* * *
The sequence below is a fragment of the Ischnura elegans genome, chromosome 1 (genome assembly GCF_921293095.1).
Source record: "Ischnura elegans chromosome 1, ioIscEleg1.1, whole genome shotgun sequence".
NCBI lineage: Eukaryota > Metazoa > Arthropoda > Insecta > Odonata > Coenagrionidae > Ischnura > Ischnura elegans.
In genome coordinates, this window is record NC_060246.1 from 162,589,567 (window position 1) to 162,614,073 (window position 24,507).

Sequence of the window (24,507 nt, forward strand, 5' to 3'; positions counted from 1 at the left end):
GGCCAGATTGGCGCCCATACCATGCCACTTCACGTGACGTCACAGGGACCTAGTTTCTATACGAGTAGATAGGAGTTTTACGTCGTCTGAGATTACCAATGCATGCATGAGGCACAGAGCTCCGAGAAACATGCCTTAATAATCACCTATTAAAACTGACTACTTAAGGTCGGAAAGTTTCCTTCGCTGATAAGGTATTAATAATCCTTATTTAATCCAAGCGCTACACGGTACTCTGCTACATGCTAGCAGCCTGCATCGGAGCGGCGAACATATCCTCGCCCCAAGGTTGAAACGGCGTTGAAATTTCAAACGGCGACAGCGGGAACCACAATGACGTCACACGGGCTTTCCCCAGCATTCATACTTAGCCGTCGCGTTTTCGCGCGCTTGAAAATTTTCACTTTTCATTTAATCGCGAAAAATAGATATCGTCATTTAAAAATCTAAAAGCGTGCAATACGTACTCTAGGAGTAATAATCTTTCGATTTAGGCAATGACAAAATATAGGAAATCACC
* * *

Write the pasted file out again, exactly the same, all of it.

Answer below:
The sequence below is a fragment of the Ischnura elegans genome, chromosome 1 (genome assembly GCF_921293095.1).
Source record: "Ischnura elegans chromosome 1, ioIscEleg1.1, whole genome shotgun sequence".
NCBI lineage: Eukaryota > Metazoa > Arthropoda > Insecta > Odonata > Coenagrionidae > Ischnura > Ischnura elegans.
In genome coordinates, this window is record NC_060246.1 from 162,589,567 (window position 1) to 162,614,073 (window position 24,507).

Sequence of the window (24,507 nt, forward strand, 5' to 3'; positions counted from 1 at the left end):
GGCCAGATTGGCGCCCATACCATGCCACTTCACGTGACGTCACAGGGACCTAGTTTCTATACGAGTAGATAGGAGTTTTACGTCGTCTGAGATTACCAATGCATGCATGAGGCACAGAGCTCCGAGAAACATGCCTTAATAATCACCTATTAAAACTGACTACTTAAGGTCGGAAAGTTTCCTTCGCTGATAAGGTATTAATAATCCTTATTTAATCCAAGCGCTACACGGTACTCTGCTACATGCTAGCAGCCTGCATCGGAGCGGCGAACATATCCTCGCCCCAAGGTTGAAACGGCGTTGAAATTTCAAACGGCGACAGCGGGAACCACAATGACGTCACACGGGCTTTCCCCAGCATTCATACTTAGCCGTCGCGTTTTCGCGCGCTTGAAAATTTTCACTTTTCATTTAATCGCGAAAAATAGATATCGTCATTTAAAAATCTAAAAGCGTGCAATACGTACTCTAGGAGTAATAATCTTTCGATTTAGGCAATGACAAAATATAGGAAATCACC